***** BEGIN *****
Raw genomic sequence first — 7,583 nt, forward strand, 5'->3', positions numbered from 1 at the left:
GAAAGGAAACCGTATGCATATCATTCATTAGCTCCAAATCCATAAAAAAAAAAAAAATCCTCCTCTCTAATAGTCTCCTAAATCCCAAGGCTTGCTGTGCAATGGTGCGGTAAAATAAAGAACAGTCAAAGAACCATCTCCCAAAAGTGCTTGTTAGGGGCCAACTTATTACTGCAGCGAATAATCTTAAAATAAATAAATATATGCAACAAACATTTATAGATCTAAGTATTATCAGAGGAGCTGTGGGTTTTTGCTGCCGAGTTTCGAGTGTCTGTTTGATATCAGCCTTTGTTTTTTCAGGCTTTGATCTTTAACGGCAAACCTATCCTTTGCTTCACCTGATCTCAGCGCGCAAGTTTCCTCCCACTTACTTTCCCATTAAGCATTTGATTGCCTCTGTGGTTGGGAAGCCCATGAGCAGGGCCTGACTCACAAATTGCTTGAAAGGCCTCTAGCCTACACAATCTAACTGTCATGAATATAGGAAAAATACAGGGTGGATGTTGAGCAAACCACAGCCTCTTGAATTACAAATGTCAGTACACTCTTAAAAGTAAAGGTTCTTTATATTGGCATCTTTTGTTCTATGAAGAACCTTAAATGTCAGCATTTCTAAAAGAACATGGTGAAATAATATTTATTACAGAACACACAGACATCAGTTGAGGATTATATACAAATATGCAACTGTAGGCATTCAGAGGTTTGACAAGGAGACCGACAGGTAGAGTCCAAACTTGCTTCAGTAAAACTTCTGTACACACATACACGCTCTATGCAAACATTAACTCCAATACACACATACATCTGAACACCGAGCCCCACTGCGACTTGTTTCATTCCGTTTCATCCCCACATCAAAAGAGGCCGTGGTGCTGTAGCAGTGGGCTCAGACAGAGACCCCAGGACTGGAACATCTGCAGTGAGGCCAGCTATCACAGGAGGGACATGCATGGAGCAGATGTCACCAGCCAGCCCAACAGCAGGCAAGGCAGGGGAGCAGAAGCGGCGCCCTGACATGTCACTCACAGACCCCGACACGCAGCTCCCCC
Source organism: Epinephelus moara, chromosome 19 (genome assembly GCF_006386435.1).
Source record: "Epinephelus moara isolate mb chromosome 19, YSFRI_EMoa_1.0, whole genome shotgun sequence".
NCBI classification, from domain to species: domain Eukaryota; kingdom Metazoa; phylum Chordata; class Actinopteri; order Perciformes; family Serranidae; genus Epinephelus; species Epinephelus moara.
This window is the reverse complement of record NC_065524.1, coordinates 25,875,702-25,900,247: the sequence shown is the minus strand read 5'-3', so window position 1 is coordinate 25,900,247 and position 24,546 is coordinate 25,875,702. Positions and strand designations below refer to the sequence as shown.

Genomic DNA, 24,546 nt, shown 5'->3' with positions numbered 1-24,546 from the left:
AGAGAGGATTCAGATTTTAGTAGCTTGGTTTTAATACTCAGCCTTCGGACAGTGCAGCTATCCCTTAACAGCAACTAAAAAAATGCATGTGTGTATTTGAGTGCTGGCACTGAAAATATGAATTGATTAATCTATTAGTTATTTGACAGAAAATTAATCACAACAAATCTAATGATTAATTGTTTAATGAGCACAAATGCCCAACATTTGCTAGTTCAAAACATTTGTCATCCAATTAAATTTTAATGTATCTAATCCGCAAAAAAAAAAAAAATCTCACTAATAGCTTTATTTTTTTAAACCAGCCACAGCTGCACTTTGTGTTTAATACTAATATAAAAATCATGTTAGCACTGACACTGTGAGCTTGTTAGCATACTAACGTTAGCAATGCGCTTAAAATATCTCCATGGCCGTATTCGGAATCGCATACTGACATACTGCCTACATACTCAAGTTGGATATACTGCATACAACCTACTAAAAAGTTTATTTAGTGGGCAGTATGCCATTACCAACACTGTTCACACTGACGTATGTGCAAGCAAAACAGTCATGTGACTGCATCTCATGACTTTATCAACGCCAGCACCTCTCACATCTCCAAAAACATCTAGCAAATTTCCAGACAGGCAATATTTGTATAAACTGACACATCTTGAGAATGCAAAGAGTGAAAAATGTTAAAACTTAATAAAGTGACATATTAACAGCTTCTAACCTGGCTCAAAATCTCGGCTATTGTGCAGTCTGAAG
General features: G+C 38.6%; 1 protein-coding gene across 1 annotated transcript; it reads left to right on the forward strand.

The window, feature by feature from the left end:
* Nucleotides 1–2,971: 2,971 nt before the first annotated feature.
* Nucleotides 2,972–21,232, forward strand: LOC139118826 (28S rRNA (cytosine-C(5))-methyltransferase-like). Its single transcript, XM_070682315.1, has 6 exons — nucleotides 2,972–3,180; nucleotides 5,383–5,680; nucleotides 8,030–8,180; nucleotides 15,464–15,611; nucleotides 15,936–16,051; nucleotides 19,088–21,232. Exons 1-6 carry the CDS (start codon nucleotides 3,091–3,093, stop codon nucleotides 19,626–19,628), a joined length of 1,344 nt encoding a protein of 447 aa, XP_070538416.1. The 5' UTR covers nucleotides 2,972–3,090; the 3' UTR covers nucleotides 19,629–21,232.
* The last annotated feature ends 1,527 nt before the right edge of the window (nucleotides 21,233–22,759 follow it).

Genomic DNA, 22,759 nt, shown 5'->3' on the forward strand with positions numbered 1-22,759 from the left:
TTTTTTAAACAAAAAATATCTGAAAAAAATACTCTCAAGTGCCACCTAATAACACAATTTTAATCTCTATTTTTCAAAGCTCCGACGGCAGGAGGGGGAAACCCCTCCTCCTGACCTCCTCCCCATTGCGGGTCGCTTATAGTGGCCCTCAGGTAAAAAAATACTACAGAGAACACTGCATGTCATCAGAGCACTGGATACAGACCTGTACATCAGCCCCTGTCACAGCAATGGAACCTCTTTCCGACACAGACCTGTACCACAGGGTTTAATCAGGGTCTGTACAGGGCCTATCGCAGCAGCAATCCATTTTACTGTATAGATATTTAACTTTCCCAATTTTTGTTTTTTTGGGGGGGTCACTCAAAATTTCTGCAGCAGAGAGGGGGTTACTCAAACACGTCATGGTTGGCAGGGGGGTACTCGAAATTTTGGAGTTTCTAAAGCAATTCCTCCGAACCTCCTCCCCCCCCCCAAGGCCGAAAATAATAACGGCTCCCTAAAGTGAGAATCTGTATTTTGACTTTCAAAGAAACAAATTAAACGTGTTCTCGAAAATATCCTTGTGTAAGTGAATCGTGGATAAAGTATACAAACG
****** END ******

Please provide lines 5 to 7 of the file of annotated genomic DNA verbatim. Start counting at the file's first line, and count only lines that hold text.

NCBI classification, from domain to species: domain Eukaryota; kingdom Metazoa; phylum Chordata; class Actinopteri; order Perciformes; family Serranidae; genus Epinephelus; species Epinephelus moara.
This window is the reverse complement of record NC_065524.1, coordinates 25,875,702-25,900,247: the sequence shown is the minus strand read 5'-3', so window position 1 is coordinate 25,900,247 and position 24,546 is coordinate 25,875,702. Positions and strand designations below refer to the sequence as shown.

Genomic DNA, 24,546 nt, shown 5'->3' with positions numbered 1-24,546 from the left: